Monday, November 24, 2008

Peaceful Easy Feeling

That's kind of my state of mind today...what a pleasant surprise! I'm cash poor right now, and yet I feel calm, rested and happy. We enjoyed a weekend close to home, doing mundane chores, getting homework done, but also hosting a friend of Rebecca's for about 24 hours, a trip to CiCi's for pizza, a quick trip through the Super WalMart (hey, we got out right at $40, I'd say that's an accomplishment!) then back home and played a game in front of a nice fire, followed by s'mores.

Then, yesterday morning, our annual Thanksgiving service and feast at UUFF (Unitarian Universalist Fellowship of Fredericksburg) -- a morning filled with song, fellowship, and community as we welcomed old and new friends into our Fellowship Hall and later around the tables for a bounty of traditional and non-traditional dishes.

This topped off with a brisk four mile walk, yet another fire at home, and a snuggly warm good night's sleep with flannel sheets and cats for insulation all add up to a great weekend.

Now I am looking at a short work week, a trip 'home' to Norfolk for Thanksgiving with a dear friend (since fourth grade) and her family, and then back to the 'burg in time for the weekend.

Peaceful easy feeling. Not a feeling that comes over me often, and I embrace it now.

Saturday, November 22, 2008

Trying to think good thoughts for my sister and her husband. For the past almost ten years, he has owned a company that designs and installs luxury pools and landscapes, and guess what? People aren't putting in pools much these days. He had to declare personal bankruptcy (which protects my sister's credit) and is now tasked with finding work in an industry that has seen business drop by 75%. He is currently looking at something in San Antonio, and right now it looks promising, so I am doing my best to send positive energy their way.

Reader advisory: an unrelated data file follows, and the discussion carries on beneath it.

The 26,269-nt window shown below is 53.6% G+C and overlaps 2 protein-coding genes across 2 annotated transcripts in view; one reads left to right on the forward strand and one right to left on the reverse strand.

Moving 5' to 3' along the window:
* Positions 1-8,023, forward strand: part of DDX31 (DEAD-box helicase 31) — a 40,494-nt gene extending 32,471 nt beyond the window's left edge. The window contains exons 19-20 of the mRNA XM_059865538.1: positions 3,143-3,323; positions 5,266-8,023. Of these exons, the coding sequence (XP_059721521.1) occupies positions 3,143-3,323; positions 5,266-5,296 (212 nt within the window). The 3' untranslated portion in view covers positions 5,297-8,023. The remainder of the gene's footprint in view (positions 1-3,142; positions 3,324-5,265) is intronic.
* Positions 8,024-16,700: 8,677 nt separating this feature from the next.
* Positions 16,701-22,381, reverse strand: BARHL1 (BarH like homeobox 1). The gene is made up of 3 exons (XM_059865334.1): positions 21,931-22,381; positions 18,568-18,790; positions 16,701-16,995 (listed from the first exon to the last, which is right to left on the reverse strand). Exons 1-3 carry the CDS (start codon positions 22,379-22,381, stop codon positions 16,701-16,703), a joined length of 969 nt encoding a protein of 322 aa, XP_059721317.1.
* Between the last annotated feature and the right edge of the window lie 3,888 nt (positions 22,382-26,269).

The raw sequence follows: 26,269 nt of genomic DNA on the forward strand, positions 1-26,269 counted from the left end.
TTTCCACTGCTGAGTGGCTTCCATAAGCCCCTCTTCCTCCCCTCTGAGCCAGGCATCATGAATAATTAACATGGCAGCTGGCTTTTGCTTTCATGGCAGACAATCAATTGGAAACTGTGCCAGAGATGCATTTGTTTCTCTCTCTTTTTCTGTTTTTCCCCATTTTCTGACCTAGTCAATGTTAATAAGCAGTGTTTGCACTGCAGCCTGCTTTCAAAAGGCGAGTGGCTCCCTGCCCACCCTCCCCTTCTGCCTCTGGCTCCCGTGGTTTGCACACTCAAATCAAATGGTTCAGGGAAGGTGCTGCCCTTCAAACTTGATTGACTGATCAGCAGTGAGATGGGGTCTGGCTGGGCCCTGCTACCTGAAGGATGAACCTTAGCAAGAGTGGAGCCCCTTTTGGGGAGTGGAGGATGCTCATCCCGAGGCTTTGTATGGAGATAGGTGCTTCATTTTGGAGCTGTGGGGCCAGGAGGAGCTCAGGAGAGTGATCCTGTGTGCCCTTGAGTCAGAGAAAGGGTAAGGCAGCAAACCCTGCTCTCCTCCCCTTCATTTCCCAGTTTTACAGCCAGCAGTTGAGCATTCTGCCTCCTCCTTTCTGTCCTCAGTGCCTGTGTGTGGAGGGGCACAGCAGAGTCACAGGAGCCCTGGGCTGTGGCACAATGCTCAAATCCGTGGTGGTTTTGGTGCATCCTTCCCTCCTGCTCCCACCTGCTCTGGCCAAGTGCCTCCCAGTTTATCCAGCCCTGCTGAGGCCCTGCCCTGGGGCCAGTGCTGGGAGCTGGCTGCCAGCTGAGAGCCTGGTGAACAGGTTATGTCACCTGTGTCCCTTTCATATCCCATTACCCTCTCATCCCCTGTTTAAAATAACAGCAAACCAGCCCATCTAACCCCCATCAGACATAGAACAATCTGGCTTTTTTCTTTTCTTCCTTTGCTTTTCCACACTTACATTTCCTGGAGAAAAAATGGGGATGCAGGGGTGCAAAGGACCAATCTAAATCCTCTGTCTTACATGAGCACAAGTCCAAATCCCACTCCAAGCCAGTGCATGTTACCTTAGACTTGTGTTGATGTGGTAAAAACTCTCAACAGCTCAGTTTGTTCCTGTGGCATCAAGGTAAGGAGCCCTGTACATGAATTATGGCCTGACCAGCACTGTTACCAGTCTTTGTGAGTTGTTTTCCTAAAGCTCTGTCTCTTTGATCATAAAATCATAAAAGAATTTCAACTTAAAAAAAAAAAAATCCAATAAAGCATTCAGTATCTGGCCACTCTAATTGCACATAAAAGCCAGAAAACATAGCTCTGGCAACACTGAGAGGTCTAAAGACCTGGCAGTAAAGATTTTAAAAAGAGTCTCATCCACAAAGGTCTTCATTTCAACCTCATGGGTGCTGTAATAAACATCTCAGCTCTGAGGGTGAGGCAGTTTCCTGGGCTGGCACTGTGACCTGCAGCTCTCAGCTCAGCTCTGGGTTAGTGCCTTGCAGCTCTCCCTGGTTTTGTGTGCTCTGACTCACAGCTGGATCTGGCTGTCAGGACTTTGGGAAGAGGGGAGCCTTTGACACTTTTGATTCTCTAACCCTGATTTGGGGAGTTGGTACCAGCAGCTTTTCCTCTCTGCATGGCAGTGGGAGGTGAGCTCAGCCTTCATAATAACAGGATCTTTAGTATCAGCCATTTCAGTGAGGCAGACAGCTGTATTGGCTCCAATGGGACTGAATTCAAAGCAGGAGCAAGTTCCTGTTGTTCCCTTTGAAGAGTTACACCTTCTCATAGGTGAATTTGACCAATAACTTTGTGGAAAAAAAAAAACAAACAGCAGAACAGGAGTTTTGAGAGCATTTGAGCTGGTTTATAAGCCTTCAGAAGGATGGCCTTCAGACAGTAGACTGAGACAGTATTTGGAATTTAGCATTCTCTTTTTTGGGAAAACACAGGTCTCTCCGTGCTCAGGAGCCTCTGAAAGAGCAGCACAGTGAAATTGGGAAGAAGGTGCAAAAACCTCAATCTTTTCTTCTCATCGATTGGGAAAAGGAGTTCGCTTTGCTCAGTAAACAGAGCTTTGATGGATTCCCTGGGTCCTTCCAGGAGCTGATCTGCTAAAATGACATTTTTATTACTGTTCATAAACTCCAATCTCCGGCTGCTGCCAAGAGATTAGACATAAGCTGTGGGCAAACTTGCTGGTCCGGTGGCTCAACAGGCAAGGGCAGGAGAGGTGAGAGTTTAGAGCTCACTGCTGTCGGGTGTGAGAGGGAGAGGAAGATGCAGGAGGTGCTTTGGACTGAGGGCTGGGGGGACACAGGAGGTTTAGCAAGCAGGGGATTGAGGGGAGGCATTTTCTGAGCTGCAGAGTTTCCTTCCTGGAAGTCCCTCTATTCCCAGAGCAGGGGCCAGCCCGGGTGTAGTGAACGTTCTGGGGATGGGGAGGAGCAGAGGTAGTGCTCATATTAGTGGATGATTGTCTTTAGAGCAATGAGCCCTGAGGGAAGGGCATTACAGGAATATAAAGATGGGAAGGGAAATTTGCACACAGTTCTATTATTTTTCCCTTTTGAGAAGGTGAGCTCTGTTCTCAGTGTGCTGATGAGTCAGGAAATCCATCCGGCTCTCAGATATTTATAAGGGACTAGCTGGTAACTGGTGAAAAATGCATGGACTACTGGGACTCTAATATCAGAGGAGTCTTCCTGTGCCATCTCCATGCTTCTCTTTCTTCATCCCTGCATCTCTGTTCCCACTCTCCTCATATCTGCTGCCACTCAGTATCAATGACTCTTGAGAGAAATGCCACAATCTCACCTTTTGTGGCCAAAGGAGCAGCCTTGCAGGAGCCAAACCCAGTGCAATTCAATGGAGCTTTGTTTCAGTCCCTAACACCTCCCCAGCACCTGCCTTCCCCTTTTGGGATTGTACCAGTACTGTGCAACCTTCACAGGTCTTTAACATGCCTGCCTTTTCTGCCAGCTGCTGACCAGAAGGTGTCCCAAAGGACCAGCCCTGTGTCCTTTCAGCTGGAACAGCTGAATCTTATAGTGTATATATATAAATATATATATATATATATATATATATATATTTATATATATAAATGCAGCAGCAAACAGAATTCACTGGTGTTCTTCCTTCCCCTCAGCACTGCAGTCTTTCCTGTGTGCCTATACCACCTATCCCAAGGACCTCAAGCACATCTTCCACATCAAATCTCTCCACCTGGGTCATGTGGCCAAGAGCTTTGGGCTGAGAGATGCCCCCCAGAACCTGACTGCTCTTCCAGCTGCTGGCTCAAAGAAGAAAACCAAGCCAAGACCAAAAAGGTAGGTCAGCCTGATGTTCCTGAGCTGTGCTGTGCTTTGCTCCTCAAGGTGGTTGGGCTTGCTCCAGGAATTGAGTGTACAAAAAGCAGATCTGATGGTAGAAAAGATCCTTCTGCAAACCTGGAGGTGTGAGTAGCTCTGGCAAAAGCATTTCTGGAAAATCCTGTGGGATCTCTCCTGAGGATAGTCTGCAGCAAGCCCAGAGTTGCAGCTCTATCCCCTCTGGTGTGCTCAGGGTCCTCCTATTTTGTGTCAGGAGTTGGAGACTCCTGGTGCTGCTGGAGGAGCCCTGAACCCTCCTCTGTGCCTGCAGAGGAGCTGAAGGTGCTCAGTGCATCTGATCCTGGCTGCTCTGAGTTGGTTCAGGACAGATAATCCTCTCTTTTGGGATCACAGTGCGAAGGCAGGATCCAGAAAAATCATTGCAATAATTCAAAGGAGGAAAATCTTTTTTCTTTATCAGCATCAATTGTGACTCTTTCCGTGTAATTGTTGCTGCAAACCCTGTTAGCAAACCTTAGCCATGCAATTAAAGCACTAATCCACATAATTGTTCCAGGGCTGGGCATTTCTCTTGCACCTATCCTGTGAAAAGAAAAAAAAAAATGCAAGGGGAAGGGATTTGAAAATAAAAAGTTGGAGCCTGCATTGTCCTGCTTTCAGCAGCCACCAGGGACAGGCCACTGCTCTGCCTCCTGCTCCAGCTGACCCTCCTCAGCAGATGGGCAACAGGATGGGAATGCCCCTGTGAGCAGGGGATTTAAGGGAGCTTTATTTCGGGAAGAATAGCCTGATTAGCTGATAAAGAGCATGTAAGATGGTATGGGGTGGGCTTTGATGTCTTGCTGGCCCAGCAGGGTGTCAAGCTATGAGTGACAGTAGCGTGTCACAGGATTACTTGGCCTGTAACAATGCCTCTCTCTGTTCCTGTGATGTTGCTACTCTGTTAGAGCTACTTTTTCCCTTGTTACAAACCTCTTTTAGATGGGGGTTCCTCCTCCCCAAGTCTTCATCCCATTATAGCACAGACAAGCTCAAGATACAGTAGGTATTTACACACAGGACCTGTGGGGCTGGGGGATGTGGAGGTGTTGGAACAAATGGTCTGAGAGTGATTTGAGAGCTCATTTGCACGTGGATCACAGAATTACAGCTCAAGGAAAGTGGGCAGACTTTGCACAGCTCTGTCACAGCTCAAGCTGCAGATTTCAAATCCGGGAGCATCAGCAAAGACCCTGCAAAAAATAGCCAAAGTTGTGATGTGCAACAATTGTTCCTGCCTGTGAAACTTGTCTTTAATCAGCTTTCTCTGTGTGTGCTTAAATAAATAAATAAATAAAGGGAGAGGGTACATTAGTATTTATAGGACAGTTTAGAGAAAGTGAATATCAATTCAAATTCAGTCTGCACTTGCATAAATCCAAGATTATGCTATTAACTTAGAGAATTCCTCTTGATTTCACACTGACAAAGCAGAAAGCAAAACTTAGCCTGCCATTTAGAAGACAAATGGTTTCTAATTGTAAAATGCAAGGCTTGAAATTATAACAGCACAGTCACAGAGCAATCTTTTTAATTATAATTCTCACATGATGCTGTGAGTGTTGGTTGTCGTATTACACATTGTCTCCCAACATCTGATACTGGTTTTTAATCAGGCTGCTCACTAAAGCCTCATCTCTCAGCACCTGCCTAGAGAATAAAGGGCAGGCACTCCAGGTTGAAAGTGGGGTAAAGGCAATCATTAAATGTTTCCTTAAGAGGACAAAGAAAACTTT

It's tough to watch someone who earned their way to succeess without benefit of a college education suddenly lose everything and have to start all over again. It is a real test of their confidence and stamina, but Scott is by nature an optimistic guy. Whatever company does end up with him will be very fortunate to have him...he has excellent people skills and is extremely conscientious and reliable and talented.

They say every time a door closes, a window opens to new opportunity. I hope that is true for Karen and Scott. Change is not easy, but it can be very exciting and freeing, also. I hope this holds true for them and their family.

Friday, November 21, 2008

And a poem for mom:

Sounds of September (2008)

The call of the blue jay does it for her,
My mother once told me.
That clear, insistent reminder,
Of the stillness that would soon be.

Clouds whispering to a blue sky,
Thirsty leaves rustling in the trees.
A tired butterfly drifting by,
Stealing some life from the breeze.

As the nagging geese set the mood,
The excitement of summer gives way,
To the quiet, the peace, the solitude,
Of a young mother on an August day.

She notices each sound, quiet and clear,
And allows them to briefly transport her,
To that promising, melancholy time of year,
And the sweet, sad sounds of September.
Ah, I just figured it out. This is why I like writing/blogging: It is cathartic for me...

Catharsis: A technique used to relieve tension and anxiety by bringing repressed material to consciousness (The American Heritage Dictionary, Second College Edition)

There you go.
And one more previous thought:

Thursday, July 31, 2008

good days and bad days